LEAF 2012 in Washington: Final Weeks
See what the 2012 Washington LEAF interns were up to in their final weeks.
Washington's LEAF Interns
Describe Week One
Another beautiful summer greets us here in Washington, and with it a new group of LEAF interns set off on a Nature Conservancy adventure. They hail from Tacoma, and these guys have a lot in common. They can break dance, they uniformly dislike spiders (we’ll cure them of that!) and most importantly, they each have a love of nature.
LEAF Interns Say Goodbye to Coast and Coulee
Last week, Washington’s four LEAF interns completed the journey of a lifetime. These soon-to-be seniors from Tacoma’s Science and Math Institute, spent their summer with Conservancy scientists on the Washington coast and in eastern Washington.
Now, after two weeks at Moses Coulee Preserve they’re returning home as true environmental youth leaders, poised to make a serious difference in conservation in their community and beyond.
The Wild East
As LEAF intern Brandon said, “You don’t know what’s out there until you see it.” During the final two weeks, the interns got to see a whole different side of Washington. They liked what they saw. Among the basalt cliffs and wide-open skies, the interns tracked pygmy rabbit burrows, banded songbirds, counted calls of the spotted bat and measured the growth of shrub-steppe.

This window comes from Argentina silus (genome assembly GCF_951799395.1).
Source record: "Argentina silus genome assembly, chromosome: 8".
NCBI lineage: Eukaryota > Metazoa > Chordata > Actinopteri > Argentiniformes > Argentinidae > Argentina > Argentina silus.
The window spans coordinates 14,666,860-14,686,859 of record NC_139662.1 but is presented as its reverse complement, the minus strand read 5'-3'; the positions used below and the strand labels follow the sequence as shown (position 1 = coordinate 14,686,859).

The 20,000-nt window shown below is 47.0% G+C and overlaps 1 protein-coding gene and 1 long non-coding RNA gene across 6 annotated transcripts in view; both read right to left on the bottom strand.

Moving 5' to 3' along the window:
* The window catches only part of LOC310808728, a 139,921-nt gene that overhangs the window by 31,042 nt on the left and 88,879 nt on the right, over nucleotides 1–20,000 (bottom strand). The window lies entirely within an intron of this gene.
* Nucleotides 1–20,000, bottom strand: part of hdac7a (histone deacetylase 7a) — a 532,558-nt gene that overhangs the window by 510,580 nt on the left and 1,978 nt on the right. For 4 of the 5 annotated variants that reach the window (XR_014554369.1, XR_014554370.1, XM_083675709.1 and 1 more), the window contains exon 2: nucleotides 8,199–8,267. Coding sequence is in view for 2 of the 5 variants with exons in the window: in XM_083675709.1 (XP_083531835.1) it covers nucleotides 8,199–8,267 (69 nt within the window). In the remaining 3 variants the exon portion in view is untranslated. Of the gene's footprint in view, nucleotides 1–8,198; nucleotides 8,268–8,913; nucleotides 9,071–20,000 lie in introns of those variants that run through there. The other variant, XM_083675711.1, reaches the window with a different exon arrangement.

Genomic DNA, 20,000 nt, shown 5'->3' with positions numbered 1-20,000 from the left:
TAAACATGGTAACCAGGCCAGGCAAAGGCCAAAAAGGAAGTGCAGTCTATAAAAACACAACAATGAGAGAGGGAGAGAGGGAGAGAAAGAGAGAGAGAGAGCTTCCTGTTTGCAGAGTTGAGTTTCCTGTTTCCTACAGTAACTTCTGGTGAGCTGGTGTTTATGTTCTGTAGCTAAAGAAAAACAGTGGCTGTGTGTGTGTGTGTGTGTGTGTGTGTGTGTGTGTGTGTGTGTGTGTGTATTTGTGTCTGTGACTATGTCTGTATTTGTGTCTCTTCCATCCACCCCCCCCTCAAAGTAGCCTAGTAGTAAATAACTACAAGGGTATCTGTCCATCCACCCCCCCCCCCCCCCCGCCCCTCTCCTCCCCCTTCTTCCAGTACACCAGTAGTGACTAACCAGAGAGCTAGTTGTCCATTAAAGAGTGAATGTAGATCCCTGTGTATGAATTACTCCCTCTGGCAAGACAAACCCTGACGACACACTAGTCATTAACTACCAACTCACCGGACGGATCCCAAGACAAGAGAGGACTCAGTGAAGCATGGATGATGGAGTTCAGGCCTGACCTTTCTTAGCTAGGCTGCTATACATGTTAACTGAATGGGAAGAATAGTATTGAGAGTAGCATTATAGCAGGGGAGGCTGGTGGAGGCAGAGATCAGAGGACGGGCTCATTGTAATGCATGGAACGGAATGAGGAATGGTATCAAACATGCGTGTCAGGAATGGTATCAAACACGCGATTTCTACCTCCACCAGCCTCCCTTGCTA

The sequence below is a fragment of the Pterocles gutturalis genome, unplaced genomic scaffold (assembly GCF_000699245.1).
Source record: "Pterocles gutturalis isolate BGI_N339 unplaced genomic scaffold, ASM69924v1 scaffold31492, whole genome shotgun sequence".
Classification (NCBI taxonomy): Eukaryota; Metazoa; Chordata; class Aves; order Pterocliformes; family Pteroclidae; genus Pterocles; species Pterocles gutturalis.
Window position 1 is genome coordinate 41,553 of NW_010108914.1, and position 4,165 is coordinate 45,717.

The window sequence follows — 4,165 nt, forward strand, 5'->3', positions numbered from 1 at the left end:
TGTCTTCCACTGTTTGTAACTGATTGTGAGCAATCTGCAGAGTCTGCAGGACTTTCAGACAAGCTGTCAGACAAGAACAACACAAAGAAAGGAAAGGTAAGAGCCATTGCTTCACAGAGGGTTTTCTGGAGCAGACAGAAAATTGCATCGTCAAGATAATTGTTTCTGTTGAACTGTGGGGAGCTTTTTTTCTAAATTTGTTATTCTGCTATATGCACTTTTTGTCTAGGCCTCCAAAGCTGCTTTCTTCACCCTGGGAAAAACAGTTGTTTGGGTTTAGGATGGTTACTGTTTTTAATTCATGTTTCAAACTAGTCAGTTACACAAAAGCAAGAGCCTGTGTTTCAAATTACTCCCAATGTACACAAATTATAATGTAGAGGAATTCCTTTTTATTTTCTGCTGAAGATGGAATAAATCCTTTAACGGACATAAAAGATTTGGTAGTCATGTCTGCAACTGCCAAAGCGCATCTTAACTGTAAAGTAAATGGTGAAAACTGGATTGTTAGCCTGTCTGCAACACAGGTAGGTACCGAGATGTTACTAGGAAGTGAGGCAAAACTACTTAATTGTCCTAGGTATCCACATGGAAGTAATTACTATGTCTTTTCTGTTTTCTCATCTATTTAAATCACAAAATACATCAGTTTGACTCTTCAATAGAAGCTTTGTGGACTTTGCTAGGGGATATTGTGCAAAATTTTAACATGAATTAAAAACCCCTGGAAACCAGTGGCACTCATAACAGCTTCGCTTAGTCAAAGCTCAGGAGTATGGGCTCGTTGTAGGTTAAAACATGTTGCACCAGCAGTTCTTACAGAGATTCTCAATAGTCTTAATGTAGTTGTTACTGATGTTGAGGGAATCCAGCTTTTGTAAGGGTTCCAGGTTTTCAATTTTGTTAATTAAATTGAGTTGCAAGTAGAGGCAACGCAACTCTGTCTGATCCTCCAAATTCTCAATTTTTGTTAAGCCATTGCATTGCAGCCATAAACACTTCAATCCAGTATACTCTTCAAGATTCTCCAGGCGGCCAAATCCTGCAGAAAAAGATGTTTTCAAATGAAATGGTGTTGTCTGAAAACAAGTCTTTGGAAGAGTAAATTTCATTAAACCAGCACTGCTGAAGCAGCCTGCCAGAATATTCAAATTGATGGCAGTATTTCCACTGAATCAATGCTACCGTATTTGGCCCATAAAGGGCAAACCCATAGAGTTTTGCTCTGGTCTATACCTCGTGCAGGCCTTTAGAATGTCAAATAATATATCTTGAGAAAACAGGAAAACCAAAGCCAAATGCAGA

Overcoming Challenges Together
There were some hardships along the way. As Vincent said, “I felt comfortable out in nature, except for the bugs all up in my face.” And Brandon said, “I was afraid of snakes and spiders, but after living in this place, I overcame it.” There were also moments of beauty—“the surroundings were amazing and I’ve never seen so many stars in my whole life,” said Gregory.
As for their teamwork, Vincent says they now feel like brothers. Alex said, “I bonded with the other interns. We were always laughing.”
And they have their LEAF mentor, Pete Teigen, to thank for making hard work fun. Brandon said, “my mentor taught me new things and made me become more independent.” And Vincent said, “I’ve gotten rid of bad habits and created new ones like recycling, exercising and thinking about the consequences of my actions.”
The LEAF mentor plays a critical role, guiding the students through their internship. Pete said, “LEAF creates leaders by exposing students to what conservation actually looks like through hands-on experience. I have more optimism now because these young men have become strong leaders.”